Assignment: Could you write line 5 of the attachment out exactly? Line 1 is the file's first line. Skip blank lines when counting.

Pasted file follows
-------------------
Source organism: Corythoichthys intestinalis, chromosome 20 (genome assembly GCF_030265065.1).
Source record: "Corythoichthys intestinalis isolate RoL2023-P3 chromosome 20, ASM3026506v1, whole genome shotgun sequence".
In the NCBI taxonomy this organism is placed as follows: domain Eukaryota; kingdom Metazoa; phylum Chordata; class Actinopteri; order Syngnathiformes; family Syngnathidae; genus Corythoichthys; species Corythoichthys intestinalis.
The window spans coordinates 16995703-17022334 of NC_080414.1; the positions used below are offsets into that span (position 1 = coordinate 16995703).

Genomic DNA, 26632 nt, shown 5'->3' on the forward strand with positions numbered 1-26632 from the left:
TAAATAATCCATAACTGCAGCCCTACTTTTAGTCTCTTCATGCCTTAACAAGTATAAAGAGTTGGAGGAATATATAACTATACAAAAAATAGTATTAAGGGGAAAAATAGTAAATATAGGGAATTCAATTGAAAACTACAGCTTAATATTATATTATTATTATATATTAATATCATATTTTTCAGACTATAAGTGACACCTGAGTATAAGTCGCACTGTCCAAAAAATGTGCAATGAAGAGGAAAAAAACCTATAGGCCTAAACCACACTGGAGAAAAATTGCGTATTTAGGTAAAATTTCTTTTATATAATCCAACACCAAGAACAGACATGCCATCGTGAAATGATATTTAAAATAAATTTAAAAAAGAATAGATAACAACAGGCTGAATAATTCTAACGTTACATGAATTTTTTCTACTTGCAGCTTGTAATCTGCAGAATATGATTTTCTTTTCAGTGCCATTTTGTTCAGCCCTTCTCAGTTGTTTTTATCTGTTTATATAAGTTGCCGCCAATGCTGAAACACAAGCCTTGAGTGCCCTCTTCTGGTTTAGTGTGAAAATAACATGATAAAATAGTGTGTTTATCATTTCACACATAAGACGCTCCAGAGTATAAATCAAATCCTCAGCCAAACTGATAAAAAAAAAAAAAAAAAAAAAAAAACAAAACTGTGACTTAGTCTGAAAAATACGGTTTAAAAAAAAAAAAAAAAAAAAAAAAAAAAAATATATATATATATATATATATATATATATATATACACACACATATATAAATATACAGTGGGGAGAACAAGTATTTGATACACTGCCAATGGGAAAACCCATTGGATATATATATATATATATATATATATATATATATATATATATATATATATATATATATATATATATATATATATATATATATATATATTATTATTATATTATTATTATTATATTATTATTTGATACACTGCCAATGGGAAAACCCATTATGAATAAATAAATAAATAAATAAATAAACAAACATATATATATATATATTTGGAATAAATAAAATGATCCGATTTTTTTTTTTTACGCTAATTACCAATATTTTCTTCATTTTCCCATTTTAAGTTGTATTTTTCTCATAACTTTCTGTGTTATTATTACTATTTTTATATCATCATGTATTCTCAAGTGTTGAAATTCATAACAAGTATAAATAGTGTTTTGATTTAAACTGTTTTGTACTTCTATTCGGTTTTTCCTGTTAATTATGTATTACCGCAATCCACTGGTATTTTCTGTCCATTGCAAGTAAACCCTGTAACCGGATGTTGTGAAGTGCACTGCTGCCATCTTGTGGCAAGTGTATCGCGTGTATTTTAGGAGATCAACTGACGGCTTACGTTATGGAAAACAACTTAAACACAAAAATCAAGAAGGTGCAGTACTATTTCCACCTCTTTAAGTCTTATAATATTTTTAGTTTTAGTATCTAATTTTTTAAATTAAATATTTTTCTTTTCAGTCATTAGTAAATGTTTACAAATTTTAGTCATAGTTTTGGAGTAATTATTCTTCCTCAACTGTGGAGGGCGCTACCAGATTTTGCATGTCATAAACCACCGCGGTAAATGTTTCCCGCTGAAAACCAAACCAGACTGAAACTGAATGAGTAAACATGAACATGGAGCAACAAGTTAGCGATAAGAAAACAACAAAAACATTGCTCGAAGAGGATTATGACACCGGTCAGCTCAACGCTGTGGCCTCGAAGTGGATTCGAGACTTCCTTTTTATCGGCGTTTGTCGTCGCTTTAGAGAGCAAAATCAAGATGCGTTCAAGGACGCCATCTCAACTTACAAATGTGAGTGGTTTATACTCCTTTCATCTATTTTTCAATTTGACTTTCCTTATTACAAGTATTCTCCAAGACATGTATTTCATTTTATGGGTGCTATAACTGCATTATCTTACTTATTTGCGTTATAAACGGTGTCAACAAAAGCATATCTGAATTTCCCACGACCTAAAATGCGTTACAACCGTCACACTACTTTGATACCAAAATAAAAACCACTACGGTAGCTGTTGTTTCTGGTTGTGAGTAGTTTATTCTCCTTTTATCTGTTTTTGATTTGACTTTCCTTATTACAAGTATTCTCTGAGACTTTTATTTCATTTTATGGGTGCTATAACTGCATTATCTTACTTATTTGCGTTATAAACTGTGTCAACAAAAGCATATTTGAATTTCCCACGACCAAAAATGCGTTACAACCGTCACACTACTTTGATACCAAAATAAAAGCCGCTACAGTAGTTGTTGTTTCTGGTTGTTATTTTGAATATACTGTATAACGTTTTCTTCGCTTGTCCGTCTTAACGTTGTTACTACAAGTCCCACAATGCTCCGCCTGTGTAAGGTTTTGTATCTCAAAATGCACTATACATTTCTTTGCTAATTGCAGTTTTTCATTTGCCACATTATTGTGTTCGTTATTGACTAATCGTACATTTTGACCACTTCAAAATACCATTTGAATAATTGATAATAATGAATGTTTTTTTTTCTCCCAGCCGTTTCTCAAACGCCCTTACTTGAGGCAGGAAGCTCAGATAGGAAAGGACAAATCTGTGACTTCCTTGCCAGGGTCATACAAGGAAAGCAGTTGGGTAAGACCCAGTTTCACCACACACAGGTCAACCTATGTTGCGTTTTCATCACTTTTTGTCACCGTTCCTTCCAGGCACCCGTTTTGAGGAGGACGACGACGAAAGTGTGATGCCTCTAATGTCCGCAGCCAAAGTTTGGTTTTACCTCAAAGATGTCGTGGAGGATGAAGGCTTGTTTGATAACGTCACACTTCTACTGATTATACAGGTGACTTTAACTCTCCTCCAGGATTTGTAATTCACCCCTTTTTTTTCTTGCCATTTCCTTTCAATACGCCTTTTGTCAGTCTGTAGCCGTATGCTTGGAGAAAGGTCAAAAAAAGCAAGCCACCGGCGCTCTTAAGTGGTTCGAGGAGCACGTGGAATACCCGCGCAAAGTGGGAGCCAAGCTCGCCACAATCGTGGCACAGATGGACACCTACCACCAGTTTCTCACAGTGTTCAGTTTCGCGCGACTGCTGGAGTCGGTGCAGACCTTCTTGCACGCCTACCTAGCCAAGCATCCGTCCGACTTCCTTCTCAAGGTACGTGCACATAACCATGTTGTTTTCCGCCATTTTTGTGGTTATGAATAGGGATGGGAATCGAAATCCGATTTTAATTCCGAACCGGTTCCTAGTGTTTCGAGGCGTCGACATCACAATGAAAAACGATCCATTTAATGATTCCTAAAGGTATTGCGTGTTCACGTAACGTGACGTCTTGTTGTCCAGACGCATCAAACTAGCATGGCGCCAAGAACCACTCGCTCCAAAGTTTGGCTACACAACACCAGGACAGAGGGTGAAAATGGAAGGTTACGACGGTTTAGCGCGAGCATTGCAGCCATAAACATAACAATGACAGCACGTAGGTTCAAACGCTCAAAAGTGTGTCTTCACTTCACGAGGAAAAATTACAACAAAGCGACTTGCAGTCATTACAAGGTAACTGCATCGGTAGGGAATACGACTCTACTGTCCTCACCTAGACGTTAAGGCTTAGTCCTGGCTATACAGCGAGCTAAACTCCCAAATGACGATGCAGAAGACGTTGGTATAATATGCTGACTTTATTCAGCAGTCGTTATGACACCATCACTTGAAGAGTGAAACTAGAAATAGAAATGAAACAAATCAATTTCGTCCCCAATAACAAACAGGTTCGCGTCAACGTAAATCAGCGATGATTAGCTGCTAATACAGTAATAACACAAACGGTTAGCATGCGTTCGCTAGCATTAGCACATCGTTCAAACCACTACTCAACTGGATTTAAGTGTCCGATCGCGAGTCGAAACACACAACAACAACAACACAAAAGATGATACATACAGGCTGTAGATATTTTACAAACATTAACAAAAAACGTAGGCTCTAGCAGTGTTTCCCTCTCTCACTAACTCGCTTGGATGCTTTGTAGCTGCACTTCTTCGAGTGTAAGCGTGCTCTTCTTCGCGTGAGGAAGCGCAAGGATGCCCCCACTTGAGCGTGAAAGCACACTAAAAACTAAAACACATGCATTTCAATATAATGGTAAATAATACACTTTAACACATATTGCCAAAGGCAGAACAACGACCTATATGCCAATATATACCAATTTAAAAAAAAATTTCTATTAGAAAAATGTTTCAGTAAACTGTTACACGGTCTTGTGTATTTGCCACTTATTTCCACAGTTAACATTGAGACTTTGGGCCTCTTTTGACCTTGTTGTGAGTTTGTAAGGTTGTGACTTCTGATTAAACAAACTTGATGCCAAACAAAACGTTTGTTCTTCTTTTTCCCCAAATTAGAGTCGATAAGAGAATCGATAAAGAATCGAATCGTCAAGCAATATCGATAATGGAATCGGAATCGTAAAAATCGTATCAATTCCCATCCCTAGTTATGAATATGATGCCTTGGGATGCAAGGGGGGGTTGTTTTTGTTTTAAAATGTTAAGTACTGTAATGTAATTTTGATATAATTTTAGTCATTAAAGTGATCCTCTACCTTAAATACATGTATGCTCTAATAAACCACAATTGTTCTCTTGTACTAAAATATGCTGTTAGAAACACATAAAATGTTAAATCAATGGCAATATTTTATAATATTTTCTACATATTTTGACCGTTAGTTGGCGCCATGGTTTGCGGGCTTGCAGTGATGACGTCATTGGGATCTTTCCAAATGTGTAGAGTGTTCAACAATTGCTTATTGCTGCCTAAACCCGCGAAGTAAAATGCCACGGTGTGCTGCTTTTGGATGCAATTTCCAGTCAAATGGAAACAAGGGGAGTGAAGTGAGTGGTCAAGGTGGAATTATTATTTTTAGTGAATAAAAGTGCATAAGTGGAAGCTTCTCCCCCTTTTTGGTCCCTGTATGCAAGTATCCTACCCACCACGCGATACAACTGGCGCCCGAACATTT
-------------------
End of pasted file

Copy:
Genomic DNA, 26632 nt, shown 5'->3' on the forward strand with positions numbered 1-26632 from the left: